This isn’t Free Speech. It’s just cheap.

August 28, 2009

The First Amendment does not give an absolute right to say what you want.  You may not exercise your freedom of speech to the detriment of other people’s freedoms by, for example, inciting racial hatred or encouraging others to commit crimes.  Freedom of speech has its limits.  The question is where those limits should be.

By now most people have probably seen this video of Barney Frank comparing a woman to a dining room table, but he made a far more telling point when he remarks that it is a testament to the First Amendment that his questioner has the right to compare Obama’s health care reforms to the Holocaust.  Odious?  Yes.  (And Frank is Jewish.)  But thank heavens we live in a society where odious views may be expressed with impunity.  Here’s the clip:

So, First Amendment, yea, hooray for you.  But how far should these freedoms be taken?  Allow to me to get hyper-parochial on you.

I, and many others, have a problem with the comments section on the Columbia Daily Tribune’s website.  People may leave comments on the news stories of the day, and boy, do they.  Even the most innocuous stories seem to attract a deluge of vapid, mean-spirited, opinionated, poorly-punctuated vitriol which leaves one reeling and utterly dispirited.  I have read posts about people that I personally know full of sly insinuations and occasional downright falsehoods, libelous in the extreme.  There is bickering and abuse between commenters which wouldn’t dignify a middle school playground.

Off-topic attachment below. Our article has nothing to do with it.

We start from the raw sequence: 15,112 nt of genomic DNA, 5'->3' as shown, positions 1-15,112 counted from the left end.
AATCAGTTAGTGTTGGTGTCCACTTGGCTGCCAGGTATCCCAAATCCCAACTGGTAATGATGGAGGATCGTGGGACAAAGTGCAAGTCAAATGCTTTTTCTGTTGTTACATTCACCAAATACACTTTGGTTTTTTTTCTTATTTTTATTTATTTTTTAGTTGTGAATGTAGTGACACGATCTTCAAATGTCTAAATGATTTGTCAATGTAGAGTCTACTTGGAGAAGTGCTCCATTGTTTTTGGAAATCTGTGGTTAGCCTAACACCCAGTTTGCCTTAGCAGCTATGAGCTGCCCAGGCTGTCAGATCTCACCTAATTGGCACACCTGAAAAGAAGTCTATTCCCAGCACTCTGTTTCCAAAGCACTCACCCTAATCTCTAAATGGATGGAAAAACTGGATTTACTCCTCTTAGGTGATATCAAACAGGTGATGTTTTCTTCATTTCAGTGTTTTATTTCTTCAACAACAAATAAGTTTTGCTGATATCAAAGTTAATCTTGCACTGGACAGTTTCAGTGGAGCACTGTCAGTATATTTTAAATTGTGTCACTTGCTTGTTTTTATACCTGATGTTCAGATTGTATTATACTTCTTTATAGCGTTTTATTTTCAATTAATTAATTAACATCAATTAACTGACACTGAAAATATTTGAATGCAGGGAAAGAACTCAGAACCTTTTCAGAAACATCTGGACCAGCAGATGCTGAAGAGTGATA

Now, some would say this exchange represents exactly what the First Amendment is all about… and in fact I wouldn’t disagree, but for one thing: people are allowed to post comments anonymously.  I have a real problem with this.  By all means exercise these freedoms we have been given, but at least have the guts to stand behind your views.  People should be forced to declare themselves for who they are if they want to use this forum to display their bigotry and ignorance to the world.

Here’s just one choice example from yesterday’s paper.  Scroll down – it really gets cookin’ further down the page.  Mandatory birth control for welfare recipients?  Now why wouldn’t someone want to put their real name behind that idea?  (This one is another doozy, especially towards the end, where the ad hominem attacks really get out of hand.)

There’s a disclaimer at the top of each page that says, “Readers are solely responsible for the content of their comments,” but the Tribune can’t wash its hands of the bile and lies that appear on its website with one blithe sentence, if they’re going to allow people to hide their true identities.  I’m not suggesting for a moment that this sort of rubbish shouldn’t be printed; these people have as much right to express their points of view as everyone else.  But there’s a right way and a wrong way to do it.  If people had to give their real names there would still be crackpots writing in, and there would doubtless still be bickering and name-calling.  Fair enough.  But the First Amendment’s freedoms come with responsibility.  If you’re not ashamed of your views, say who you are.

OK, rant over.  Tomorrow, an entertaining story about a farting duck.

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